12 Books in 12 Months

writing books and blogging about it



To NaNo or Not to NaNo

With just under a week to go, it’s time to make that all-important writing decision: to NaNoWriMo, or not to NaNoWriMo? Continue reading “To NaNo or Not to NaNo”

Weekly Photo Challenge – Masterpiece

The latest photo prompt from the Daily Post is Masterpiece – so naturally the entries thus far include things like architecture, awesome geological features, and smiling children.  Mine is more reflective of my reading habits, which I think is legitimate because the prompt in full reads:

‘No matter where you are (and where you’ve been), I’m certain you’ve stumbled upon something extraordinary: a place that blows your mind; a work of art or object that speaks to you; or even a location or scene that’s special, unusual, or even magical in some way.’



I bloody love a good dystopia, and there are plenty to choose from – but The Handmaid’s Tale is probably my favourite – and may actually have started the whole thing, now I think about it.  I first read it as a teenager and it just tapped into something in my brain, or ‘spoke to me’ if you prefer.  It felt frighteningly plausible, which a lot of these books do – a good dystopia essentially speculates on possible fallout from the introduction of new technology, so is generally grounded in recognisable science and social situations.

The Handmaid’s Tale may have the edge for me because it was my first dystopia, or because of Margaret Atwood‘s prose, or perhaps because of being from the perspective of a female protagonist; comparatively rare given the others I considered photographing were Oryx and Crake (also by Atwood, also awesome, but with a male narrator), Brave New World by Aldous Huxley, and 1984 by George Orwell.

I strongly suggest you read them all, and an honourable mention must also go to  The Passage by Justin Cronin, which I read in February this year.  It was never really in the running for this photo because I read it on kindle, which is not as aesthetically interesting as a paper book – but if you like dystopia it’s a damn good read.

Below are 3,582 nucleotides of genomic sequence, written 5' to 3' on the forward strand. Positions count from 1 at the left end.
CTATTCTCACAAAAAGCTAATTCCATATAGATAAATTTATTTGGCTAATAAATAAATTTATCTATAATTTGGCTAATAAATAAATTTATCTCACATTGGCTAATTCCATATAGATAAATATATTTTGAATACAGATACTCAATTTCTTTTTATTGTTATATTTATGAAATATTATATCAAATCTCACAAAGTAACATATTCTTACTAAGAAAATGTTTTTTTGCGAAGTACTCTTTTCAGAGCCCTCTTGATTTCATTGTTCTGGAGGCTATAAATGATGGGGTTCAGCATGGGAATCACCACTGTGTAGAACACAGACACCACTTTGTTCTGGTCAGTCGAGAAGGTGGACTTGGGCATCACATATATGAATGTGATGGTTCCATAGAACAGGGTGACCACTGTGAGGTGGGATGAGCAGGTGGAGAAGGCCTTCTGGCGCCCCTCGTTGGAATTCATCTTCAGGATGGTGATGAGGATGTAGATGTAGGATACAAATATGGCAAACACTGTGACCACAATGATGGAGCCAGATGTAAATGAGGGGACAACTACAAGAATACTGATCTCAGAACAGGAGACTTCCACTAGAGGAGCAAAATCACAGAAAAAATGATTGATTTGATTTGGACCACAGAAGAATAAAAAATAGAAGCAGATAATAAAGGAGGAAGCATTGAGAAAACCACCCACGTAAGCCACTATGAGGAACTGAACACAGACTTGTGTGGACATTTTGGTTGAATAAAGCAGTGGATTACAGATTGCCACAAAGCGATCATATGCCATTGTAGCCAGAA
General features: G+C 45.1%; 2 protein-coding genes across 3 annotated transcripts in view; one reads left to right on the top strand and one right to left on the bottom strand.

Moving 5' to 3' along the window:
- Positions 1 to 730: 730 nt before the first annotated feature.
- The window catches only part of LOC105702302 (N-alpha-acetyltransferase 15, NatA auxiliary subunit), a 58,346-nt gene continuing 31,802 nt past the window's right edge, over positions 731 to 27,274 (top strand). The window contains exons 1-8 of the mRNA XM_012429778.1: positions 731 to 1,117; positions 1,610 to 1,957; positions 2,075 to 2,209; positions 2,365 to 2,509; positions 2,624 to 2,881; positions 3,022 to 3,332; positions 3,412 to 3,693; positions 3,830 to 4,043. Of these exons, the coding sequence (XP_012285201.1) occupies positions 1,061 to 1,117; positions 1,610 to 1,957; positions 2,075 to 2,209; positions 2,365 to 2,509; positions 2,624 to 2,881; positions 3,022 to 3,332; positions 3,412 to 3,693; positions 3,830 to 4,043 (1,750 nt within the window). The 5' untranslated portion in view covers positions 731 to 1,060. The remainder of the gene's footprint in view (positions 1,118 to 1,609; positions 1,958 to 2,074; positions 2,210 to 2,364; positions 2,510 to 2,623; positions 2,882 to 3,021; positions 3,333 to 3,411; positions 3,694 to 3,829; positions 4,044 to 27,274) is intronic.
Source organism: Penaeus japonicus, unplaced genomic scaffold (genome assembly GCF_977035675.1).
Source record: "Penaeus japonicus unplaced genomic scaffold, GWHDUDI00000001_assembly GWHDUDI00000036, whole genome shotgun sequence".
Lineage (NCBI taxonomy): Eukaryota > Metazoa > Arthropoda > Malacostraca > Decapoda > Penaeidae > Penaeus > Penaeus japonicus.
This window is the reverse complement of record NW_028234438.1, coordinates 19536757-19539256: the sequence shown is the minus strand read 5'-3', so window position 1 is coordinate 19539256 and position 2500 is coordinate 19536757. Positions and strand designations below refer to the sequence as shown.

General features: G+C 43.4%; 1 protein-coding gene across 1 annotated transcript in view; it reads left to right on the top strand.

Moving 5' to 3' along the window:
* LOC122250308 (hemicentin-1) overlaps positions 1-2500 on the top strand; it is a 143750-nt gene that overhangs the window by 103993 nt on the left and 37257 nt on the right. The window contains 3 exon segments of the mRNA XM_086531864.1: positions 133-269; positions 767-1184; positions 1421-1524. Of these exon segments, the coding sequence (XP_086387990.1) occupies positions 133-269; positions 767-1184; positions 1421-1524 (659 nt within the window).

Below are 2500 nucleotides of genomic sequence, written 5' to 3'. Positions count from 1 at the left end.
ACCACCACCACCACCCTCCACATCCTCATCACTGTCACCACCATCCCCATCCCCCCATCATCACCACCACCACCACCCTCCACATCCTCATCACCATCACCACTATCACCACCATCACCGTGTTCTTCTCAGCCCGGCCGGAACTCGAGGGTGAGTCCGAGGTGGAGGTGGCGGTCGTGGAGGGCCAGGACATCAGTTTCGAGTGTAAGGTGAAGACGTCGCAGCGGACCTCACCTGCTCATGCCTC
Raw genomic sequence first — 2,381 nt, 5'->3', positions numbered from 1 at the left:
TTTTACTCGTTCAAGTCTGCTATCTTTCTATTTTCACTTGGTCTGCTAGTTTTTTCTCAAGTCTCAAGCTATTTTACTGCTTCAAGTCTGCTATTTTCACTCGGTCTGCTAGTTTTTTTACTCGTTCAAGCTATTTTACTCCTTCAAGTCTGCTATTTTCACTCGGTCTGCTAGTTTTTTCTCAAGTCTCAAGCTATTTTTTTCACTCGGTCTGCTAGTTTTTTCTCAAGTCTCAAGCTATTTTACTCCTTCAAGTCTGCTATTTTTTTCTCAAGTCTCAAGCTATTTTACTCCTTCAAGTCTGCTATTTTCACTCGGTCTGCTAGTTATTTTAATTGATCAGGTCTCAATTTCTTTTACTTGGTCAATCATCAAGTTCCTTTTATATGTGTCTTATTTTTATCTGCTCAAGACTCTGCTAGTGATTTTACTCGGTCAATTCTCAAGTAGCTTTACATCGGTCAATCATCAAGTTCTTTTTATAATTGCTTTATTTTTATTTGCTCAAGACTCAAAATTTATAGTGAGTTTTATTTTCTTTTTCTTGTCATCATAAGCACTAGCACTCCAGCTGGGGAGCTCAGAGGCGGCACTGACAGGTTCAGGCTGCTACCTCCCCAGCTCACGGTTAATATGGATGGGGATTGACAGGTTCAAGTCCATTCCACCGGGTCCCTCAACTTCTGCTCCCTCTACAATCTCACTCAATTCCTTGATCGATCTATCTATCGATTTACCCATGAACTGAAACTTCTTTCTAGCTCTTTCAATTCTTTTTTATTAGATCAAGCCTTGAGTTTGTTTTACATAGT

Flash Forward..

.. to the present day.

Science Fiction Brainstorm

Click to embiggen!

When in doubt, brainstorm.  Turns out I’ve sucked up a lot more sci-fi in my time than I first thought – not all of it entirely sensible.  Does anyone else out there remember The Tomorrow People?  The early 90s version featuring Todd from Neighbours, not the original 70s incarnation with Peter Davison.  The vaseline-edged corners of my mind remember it as being pretty good.

Anyhoo, having reminded myself I actually do have a reasonable amount of genre knowledge, I scribbled out several pages of plot and character ideas, and now some chapters are forthcoming.  Isn’t the creative process magical.

Writing Science Fiction

You probably know the drill by now, dear reader.  It is the first of the month, so I am discarding book 7 like an old belt with no buckle and beginning afresh on book 8, my Sci-Fi opus.

I was provocatively poor at science in school, sitting Standard Grade Physics and Chemistry for no real reason that I can recall (I think most of my friends were doing it) and wishing later that I’d done Biology instead because at that level it seemed to involve a lot of writing, something I am good at, as opposed to learning equations, something I am bad at.  For this reason you will not be getting a hard sci fi book out of me, because any attempts to be technical will be about as convincing as John Yates in front of the Select Committee.  Furthermore I have the eternal lack of research problem, which always makes avoiding cliches a challenge.  Still, I haven’t let it stop me any other month and I shall persevere this time too. Continue reading “Writing Science Fiction”

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